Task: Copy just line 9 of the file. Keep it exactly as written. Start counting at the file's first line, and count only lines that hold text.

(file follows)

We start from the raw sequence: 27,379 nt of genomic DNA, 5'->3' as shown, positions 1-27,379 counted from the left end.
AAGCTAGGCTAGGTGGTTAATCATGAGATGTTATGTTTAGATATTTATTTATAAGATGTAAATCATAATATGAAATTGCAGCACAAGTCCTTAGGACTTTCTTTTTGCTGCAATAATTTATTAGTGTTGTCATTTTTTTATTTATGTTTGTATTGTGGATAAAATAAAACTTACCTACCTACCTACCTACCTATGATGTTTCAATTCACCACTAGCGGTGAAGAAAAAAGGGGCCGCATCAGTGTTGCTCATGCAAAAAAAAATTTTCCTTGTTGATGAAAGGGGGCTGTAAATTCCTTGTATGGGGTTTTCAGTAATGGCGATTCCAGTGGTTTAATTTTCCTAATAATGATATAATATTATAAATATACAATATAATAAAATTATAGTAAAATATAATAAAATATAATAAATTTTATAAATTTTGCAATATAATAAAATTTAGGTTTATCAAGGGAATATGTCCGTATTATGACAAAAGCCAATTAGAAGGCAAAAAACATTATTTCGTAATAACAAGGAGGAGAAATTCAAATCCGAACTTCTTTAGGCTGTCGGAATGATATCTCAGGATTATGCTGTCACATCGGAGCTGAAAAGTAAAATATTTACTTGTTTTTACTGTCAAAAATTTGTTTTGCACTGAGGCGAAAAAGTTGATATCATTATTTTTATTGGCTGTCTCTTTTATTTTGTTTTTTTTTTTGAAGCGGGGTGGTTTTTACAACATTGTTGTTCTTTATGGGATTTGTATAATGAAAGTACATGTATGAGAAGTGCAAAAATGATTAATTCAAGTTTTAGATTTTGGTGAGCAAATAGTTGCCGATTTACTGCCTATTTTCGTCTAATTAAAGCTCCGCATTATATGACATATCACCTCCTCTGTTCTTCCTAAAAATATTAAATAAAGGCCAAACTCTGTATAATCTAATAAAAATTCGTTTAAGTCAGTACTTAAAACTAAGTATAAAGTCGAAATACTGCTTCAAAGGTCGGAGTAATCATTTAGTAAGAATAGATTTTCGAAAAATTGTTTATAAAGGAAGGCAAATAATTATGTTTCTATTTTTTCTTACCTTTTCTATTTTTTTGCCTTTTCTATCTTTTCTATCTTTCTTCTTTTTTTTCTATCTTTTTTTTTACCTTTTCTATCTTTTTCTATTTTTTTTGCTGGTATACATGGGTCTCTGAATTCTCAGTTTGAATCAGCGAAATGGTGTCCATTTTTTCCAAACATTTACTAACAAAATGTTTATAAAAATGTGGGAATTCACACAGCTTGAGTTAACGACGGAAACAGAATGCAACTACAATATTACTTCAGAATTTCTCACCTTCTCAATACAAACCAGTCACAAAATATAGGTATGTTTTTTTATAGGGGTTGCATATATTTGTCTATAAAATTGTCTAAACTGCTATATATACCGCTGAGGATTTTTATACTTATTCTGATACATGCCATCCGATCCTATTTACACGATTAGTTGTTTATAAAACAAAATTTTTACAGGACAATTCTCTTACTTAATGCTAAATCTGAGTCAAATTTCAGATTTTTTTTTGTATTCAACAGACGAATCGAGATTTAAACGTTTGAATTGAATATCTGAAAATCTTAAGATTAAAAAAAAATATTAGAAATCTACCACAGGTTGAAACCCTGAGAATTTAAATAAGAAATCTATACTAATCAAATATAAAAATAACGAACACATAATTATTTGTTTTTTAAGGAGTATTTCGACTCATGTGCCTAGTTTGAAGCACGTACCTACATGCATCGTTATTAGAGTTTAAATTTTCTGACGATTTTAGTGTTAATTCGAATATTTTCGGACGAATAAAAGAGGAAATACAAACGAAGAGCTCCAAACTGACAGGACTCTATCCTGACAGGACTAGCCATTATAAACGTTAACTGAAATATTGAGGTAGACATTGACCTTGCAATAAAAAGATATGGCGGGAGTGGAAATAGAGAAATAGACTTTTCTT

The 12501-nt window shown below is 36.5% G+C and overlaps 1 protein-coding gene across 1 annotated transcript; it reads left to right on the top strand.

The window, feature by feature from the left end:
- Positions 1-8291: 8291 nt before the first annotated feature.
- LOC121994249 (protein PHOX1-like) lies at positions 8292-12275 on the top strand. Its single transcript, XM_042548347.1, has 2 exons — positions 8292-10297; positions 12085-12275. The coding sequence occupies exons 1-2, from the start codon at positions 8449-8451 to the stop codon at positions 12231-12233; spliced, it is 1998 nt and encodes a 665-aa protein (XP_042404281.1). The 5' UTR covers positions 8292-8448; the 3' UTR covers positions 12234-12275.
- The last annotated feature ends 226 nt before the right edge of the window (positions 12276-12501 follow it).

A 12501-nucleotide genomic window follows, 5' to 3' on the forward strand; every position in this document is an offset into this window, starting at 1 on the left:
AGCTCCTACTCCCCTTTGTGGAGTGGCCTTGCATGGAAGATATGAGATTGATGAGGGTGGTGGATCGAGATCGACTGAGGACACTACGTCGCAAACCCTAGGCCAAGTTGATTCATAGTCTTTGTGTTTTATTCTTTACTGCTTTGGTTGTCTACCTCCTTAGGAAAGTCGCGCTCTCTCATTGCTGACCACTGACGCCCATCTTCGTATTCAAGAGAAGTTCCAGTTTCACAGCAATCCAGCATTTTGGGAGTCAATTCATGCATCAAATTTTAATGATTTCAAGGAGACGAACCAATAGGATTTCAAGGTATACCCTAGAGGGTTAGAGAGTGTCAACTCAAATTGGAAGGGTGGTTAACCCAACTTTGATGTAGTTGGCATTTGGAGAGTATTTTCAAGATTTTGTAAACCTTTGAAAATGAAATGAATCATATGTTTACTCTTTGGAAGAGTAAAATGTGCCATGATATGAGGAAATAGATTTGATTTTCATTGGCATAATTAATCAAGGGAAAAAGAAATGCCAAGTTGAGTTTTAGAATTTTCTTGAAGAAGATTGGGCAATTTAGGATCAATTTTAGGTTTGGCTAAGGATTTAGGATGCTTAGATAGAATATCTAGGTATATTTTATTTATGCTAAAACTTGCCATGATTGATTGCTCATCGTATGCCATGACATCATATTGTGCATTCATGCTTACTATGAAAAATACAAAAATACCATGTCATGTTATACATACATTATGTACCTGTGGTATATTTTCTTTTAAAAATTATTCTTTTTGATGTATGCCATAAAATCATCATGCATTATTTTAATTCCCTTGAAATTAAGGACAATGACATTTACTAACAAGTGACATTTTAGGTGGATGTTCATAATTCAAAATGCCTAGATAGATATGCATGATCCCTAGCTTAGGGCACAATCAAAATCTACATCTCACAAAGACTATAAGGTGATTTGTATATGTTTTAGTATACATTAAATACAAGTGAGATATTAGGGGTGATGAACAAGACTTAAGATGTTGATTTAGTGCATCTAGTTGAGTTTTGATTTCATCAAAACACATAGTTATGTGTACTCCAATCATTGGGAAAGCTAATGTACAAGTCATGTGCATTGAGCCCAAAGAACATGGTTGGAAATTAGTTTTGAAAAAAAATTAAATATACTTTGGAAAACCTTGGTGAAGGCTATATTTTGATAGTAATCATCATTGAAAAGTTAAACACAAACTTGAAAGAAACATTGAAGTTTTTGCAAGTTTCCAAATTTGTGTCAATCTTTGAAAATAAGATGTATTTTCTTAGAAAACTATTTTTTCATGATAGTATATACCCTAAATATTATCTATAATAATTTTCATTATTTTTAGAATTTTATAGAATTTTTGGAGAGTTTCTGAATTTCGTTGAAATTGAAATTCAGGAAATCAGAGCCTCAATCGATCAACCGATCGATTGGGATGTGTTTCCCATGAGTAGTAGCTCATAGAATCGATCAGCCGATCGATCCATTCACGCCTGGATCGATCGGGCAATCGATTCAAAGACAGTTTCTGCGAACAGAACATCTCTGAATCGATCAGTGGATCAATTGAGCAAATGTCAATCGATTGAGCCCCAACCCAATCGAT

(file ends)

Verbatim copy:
AGCTCCTACTCCCCTTTGTGGAGTGGCCTTGCATGGAAGATATGAGATTGATGAGGGTGGTGGATCGAGATCGACTGAGGACACTACGTCGCAAACCCTAGGCCAAGTTGATTCATAGTCTTTGTGTTTTATTCTTTACTGCTTTGGTTGTCTACCTCCTTAGGAAAGTCGCGCTCTCTCATTGCTGACCACTGACGCCCATCTTCGTATTCAAGAGAAGTTCCAGTTTCACAGCAATCCAGCATTTTGGGAGTCAATTCATGCATCAAATTTTAATGATTTCAAGGAGACGAACCAATAGGATTTCAAGGTATACCCTAGAGGGTTAGAGAGTGTCAACTCAAATTGGAAGGGTGGTTAACCCAACTTTGATGTAGTTGGCATTTGGAGAGTATTTTCAAGATTTTGTAAACCTTTGAAAATGAAATGAATCATATGTTTACTCTTTGGAAGAGTAAAATGTGCCATGATATGAGGAAATAGATTTGATTTTCATTGGCATAATTAATCAAGGGAAAAAGAAATGCCAAGTTGAGTTTTAGAATTTTCTTGAAGAAGATTGGGCAATTTAGGATCAATTTTAGGTTTGGCTAAGGATTTAGGATGCTTAGATAGAATATCTAGGTATATTTTATTTATGCTAAAACTTGCCATGATTGATTGCTCATCGTATGCCATGACATCATATTGTGCATTCATGCTTACTATGAAAAATACAAAAATACCATGTCATGTTATACATACATTATGTACCTGTGGTATATTTTCTTTTAAAAATTATTCTTTTTGATGTATGCCATAAAATCATCATGCATTATTTTAATTCCCTTGAAATTAAGGACAATGACATTTACTAACAAGTGACATTTTAGGTGGATGTTCATAATTCAAAATGCCTAGATAGATATGCATGATCCCTAGCTTAGGGCACAATCAAAATCTACATCTCACAAAGACTATAAGGTGATTTGTATATGTTTTAGTATACATTAAATACAAGTGAGATATTAGGGGTGATGAACAAGACTTAAGATGTTGATTTAGTGCATCTAGTTGAGTTTTGATTTCATCAAAACACATAGTTATGTGTACTCCAATCATTGGGAAAGCTAATGTACAAGTCATGTGCATTGAGCCCAAAGAACATGGTTGGAAATTAGTTTTGAAAAAAAATTAAATATACTTTGGAAAACCTTGGTGAAGGCTATATTTTGATAGTAATCATCATTGAAAAGTTAAACACAAACTTGAAAGAAACATTGAAGTTTTTGCAAGTTTCCAAATTTGTGTCAATCTTTGAAAATAAGATGTATTTTCTTAGAAAACTATTTTTTCATGATAGTATATACCCTAAATATTATCTATAATAATTTTCATTATTTTTAGAATTTTATAGAATTTTTGGAGAGTTTCTGAATTTCGTTGAAATTGAAATTCAGGAAATCAGAGCCTCAATCGATCAACCGATCGATTGGGATGTGTTTCCCATGAGTAGTAGCTCATAGAATCGATCAGCCGATCGATCCATTCACGCCTGGATCGATCGGGCAATCGATTCAAAGACAGTTTCTGCGAACAGAACATCTCTGAATCGATCAGTGGATCAATTGAGCAAATGTCAATCGATTGAGCCCCAACCCAATCGAT